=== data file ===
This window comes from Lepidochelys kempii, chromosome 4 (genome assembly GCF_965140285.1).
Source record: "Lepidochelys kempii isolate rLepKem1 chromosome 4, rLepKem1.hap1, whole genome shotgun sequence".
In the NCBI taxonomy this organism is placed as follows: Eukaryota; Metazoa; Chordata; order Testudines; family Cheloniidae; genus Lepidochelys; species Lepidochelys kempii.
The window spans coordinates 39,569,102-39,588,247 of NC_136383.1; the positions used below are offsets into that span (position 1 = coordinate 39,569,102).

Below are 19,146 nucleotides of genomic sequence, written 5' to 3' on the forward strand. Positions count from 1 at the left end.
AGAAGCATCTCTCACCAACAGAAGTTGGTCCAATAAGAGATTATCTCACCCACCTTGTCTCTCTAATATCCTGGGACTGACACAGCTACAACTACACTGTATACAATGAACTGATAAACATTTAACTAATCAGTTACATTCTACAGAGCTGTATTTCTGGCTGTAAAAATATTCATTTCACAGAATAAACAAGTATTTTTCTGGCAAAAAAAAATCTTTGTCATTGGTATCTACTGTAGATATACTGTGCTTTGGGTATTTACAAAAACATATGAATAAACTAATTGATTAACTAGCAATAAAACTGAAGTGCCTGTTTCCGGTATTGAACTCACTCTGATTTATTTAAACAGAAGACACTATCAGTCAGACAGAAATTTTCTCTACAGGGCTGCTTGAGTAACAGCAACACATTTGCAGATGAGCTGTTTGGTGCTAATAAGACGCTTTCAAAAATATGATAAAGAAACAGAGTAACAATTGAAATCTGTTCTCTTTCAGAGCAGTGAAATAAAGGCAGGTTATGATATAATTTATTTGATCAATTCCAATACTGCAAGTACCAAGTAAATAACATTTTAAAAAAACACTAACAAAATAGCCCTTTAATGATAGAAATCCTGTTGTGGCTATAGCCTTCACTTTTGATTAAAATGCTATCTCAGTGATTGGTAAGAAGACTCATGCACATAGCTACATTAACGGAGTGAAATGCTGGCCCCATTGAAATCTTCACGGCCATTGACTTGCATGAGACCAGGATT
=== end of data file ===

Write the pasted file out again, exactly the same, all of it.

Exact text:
This window comes from Lepidochelys kempii, chromosome 4 (genome assembly GCF_965140285.1).
Source record: "Lepidochelys kempii isolate rLepKem1 chromosome 4, rLepKem1.hap1, whole genome shotgun sequence".
In the NCBI taxonomy this organism is placed as follows: Eukaryota; Metazoa; Chordata; order Testudines; family Cheloniidae; genus Lepidochelys; species Lepidochelys kempii.
The window spans coordinates 39,569,102-39,588,247 of NC_136383.1; the positions used below are offsets into that span (position 1 = coordinate 39,569,102).

Below are 19,146 nucleotides of genomic sequence, written 5' to 3' on the forward strand. Positions count from 1 at the left end.
AGAAGCATCTCTCACCAACAGAAGTTGGTCCAATAAGAGATTATCTCACCCACCTTGTCTCTCTAATATCCTGGGACTGACACAGCTACAACTACACTGTATACAATGAACTGATAAACATTTAACTAATCAGTTACATTCTACAGAGCTGTATTTCTGGCTGTAAAAATATTCATTTCACAGAATAAACAAGTATTTTTCTGGCAAAAAAAAATCTTTGTCATTGGTATCTACTGTAGATATACTGTGCTTTGGGTATTTACAAAAACATATGAATAAACTAATTGATTAACTAGCAATAAAACTGAAGTGCCTGTTTCCGGTATTGAACTCACTCTGATTTATTTAAACAGAAGACACTATCAGTCAGACAGAAATTTTCTCTACAGGGCTGCTTGAGTAACAGCAACACATTTGCAGATGAGCTGTTTGGTGCTAATAAGACGCTTTCAAAAATATGATAAAGAAACAGAGTAACAATTGAAATCTGTTCTCTTTCAGAGCAGTGAAATAAAGGCAGGTTATGATATAATTTATTTGATCAATTCCAATACTGCAAGTACCAAGTAAATAACATTTTAAAAAAACACTAACAAAATAGCCCTTTAATGATAGAAATCCTGTTGTGGCTATAGCCTTCACTTTTGATTAAAATGCTATCTCAGTGATTGGTAAGAAGACTCATGCACATAGCTACATTAACGGAGTGAAATGCTGGCCCCATTGAAATCTTCACGGCCATTGACTTGCATGAGACCAGGATT